Within the epoch tale of Job in the Old Testament, there is a cryptid creature which hides among the reeds and under the lotus flowers of a marsh (Job 40:15-24).
Biblical scholars have long debated the identity of this untamable animal with its massive and powerful body that can submerge itself under the water lilies and conceal itself under the shadows of the lotuses.
No man can capture this “behemoth” with its tail that swings like a tree and its legs that are like rods of iron.
Job 40:21-22 reads: Under the lotus plants it lies, hidden among the reeds in the marsh. The lotuses conceal it in their shadow; the poplars by the stream surround it.
While the lotus plant has a preeminent place in the symbolism of many eastern religions, could there also be a spiritual significance to this singular reference to the sacred flower in the biblical narrative?
What does the bible actually say about lotus flowers?
what does the Lotus flower mean in Christianity?
And finally what is its spiritual significance and symbolism? Let us find out today..
Lotus flower meaning/symbolism in Christianity vs Other cultures:
For many Asian and Indian cultures, the aquatic flowers of the lotus plant are a prominent icon in the religions of Hinduism, Buddhism, Sikhism, and Jainism.
As the national plant of India, the lotus or “Padma” is also known as the Bean of India, the Indian Lotus, and the Sacred Lotus. Within many of the sacred texts of the religions of Buddhism and Hinduism, the Padma symbolizes the emergence of life and purity in the same way that the lotus is able to rise above the muddy pond or marsh as a beautiful flower. The Brahma (god of creation) in Hinduism is believed to be born out of the bud of a lotus, which represents the birth of the spiritual consciousness.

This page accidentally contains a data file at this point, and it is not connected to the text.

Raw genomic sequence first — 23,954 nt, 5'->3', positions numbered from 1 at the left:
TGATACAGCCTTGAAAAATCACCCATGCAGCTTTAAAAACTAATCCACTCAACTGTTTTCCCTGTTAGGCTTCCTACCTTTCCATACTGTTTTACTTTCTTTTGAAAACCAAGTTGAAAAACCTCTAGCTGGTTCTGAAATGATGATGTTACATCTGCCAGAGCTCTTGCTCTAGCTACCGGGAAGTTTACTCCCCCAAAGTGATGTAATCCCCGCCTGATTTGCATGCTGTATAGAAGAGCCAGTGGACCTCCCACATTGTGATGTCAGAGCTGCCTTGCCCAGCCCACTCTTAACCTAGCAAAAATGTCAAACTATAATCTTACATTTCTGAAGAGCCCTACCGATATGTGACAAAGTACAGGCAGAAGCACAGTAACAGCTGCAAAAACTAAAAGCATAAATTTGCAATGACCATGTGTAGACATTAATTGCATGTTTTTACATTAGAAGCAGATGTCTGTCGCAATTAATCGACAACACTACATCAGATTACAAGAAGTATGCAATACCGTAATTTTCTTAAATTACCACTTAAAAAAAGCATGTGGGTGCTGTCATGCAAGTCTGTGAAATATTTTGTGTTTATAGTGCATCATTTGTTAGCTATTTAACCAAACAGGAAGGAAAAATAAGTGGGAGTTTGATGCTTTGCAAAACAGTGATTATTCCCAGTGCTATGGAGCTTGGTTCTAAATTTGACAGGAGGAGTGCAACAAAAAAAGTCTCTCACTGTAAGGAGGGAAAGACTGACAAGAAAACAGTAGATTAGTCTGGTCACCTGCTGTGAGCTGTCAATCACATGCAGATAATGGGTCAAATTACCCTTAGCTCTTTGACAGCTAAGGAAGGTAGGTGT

Likewise, in Buddhism, the Buddha is often depicted as sitting on a lotus plant as one who has risen above the murky waters of chaos to enlightenment. Even ancient Egyptian hieroglyphs use the lotus to symbolize the belief in the rebirth of life after death.
Therefore, in many ancient belief systems, the lotus represents the ideas of creation, spiritual cleansing or enlightenment, and even the resurrection of life. The Bible, however, only has this one isolated reference in the Book of Job to the lotus; which would seem to indicate at least on the surface, that the lotus flower does not have the same spiritual significance within the religion of Christianity.
Although, Christian churches in India often display an empty cross sitting on a lotus flower known as the Cross of Saint Thomas. Tradition claims that Thomas the disciple shared the good news of Jesus’ resurrection with the people of Asia; and this cross reflects the rise of Christianity in India.
So with only one isolated reference in Bible, How can one know the actual spiritual meaning of the Lotus flower?
Just as the behemoth hides beneath the lotus and conceals itself in the shadows, there may possibly be some hidden spiritual connections that can be made between the sacred flower of the lotus and the risen Savior of Christianity.